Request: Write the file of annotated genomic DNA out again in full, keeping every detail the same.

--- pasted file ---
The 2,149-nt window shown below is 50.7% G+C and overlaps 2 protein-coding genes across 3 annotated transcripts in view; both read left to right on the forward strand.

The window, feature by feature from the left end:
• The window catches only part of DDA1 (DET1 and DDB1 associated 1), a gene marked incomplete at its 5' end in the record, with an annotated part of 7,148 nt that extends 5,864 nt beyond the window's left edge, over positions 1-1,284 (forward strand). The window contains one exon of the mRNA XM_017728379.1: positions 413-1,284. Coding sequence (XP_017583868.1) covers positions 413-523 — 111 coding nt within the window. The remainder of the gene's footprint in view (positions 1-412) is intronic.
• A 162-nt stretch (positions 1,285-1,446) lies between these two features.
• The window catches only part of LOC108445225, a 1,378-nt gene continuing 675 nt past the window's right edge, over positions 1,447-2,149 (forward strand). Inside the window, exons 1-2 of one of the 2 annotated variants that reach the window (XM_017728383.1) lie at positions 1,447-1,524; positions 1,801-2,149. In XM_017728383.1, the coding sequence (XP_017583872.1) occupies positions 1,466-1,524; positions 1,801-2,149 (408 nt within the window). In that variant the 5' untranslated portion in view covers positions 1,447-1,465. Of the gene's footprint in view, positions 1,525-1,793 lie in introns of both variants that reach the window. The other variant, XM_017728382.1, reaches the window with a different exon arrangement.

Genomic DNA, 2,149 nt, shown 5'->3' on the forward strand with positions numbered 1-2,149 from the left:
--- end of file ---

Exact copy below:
The 2,149-nt window shown below is 50.7% G+C and overlaps 2 protein-coding genes across 3 annotated transcripts in view; both read left to right on the forward strand.

The window, feature by feature from the left end:
• The window catches only part of DDA1 (DET1 and DDB1 associated 1), a gene marked incomplete at its 5' end in the record, with an annotated part of 7,148 nt that extends 5,864 nt beyond the window's left edge, over positions 1-1,284 (forward strand). The window contains one exon of the mRNA XM_017728379.1: positions 413-1,284. Coding sequence (XP_017583868.1) covers positions 413-523 — 111 coding nt within the window. The remainder of the gene's footprint in view (positions 1-412) is intronic.
• A 162-nt stretch (positions 1,285-1,446) lies between these two features.
• The window catches only part of LOC108445225, a 1,378-nt gene continuing 675 nt past the window's right edge, over positions 1,447-2,149 (forward strand). Inside the window, exons 1-2 of one of the 2 annotated variants that reach the window (XM_017728383.1) lie at positions 1,447-1,524; positions 1,801-2,149. In XM_017728383.1, the coding sequence (XP_017583872.1) occupies positions 1,466-1,524; positions 1,801-2,149 (408 nt within the window). In that variant the 5' untranslated portion in view covers positions 1,447-1,465. Of the gene's footprint in view, positions 1,525-1,793 lie in introns of both variants that reach the window. The other variant, XM_017728382.1, reaches the window with a different exon arrangement.

Genomic DNA, 2,149 nt, shown 5'->3' on the forward strand with positions numbered 1-2,149 from the left: